Madison Press by Andrea Chaffin firstname.lastname@example.org
The Humane Society of Madison County may soon have its forever home.
Thanks to the gifts of two area couples, the shelter has the opportunity to purchase the facility in which it’s currently operating — if officials can raise the remaining $20,000 needed to close the deal.
The possibility presented itself recently when Humane Society of Madison County (HSMC) Director Betty Peyton learned the organization has been named in an estate will.
Upon their passing, the late Molly and William “Bill” Glover, Madison County residents, left behind a legacy for the humane society to the tune of $120,000.
News of the gift — which came via a letter — shocked Peyton.
“I recognized their names and knew they were animal lovers,” Peyton recently recalled. “But, they were quiet about things. I was completely and utterly dumbfounded.”
Much like the Glovers, Peyton and her husband, George, have also been supporters of the humane society. In 2000, when the couple’s dog passed away, Betty became a shelter volunteer. It was something George suggested to help her cope with the grieving process.
“When I was a kid, I wanted to be a vet. But, I found out I am dyslexic during my senior year,” Betty recalled. “So, I decided I won’t be a vet. But, I fell into this and I love it.”
Her involvement continued to grow within the organization, leading up to her becoming shelter director in 2010. She serves as a volunteer director.
Previously, the humane society operated in a cramped space comprised of a cinder block building and adjacent trailers on state Route 38 outside London, receiving about $30,000 annually from county commissioners, Peyton said.
Everything changed when the Peytons, who operated White Tiger Graphics in London and are now “semi-retired”, found a property for sale on state Route 142 outside West Jefferson. Previously a church, the “perfectly sized” building was in a perfect location, Betty said.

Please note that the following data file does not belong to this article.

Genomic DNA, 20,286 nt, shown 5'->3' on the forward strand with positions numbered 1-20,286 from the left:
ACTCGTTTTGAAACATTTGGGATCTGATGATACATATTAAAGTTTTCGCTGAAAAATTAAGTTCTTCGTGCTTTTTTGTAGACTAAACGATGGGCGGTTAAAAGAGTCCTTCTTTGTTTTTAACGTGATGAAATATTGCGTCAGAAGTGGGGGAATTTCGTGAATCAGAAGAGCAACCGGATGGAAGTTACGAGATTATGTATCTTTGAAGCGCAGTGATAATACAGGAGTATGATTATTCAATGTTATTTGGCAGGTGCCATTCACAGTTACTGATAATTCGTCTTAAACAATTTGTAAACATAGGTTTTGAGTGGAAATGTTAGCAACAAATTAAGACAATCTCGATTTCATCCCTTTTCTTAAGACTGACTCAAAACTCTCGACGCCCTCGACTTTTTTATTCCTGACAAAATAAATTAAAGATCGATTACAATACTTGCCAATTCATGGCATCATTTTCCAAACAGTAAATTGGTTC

The Peytons purchased the building and renovated the property, investing about $300,000 of their own money. According to the agreement, HSMC would lease the building from the Peytons for $1 a year. After 10 years, HSMC could purchase the property for a fair market price.
Those plans changed when the Peytons learned of the Glovers’ gift. They made an offer to the HSMC Board of Trustees: The Peytons have $140,000 remaining on the loan of the building. If HSMC uses the Glovers’ gift of $120,000 to mostly pay off what the Peytons owe, the Peytons will write off the remaining value as a donation.
To complete the transaction, HSMC must raise the $20,000 difference, and the Peytons will release the property to HSMC, taking a personal financial hit of $160,000 on the building.
“We’re OK with that,” Betty said, when asked about she and her husband’s investment. “We don’t have any children; our children are our dogs.”
Math calculations complete, it also means the HSMC will be able to purchase its building for $20,000.
To raise the money, HSMC has launched its “Shelter Their Future Campaign,” a capitol and endowment campaign slated to run through Labor Day.
To make this goal, HSMC is asking its supporters donate $20 each. Any additional funds will go towards establishing an endowment fund.
“It will help ensure the financial future of the organization beyond the lifetimes of us all,” Betty said. “It’s all about leaving a legacy.”
To donate, go online at www.hsmcohio.com, mail a check or money order to HSMC, P.O. Box 777, London OH 43140, or stop by the HSMC at 2020 Plain City-Georgesville Road, West Jefferson, OH 43162. Shelter hours are seven days a week this summer, except for July 4 and Labor Day.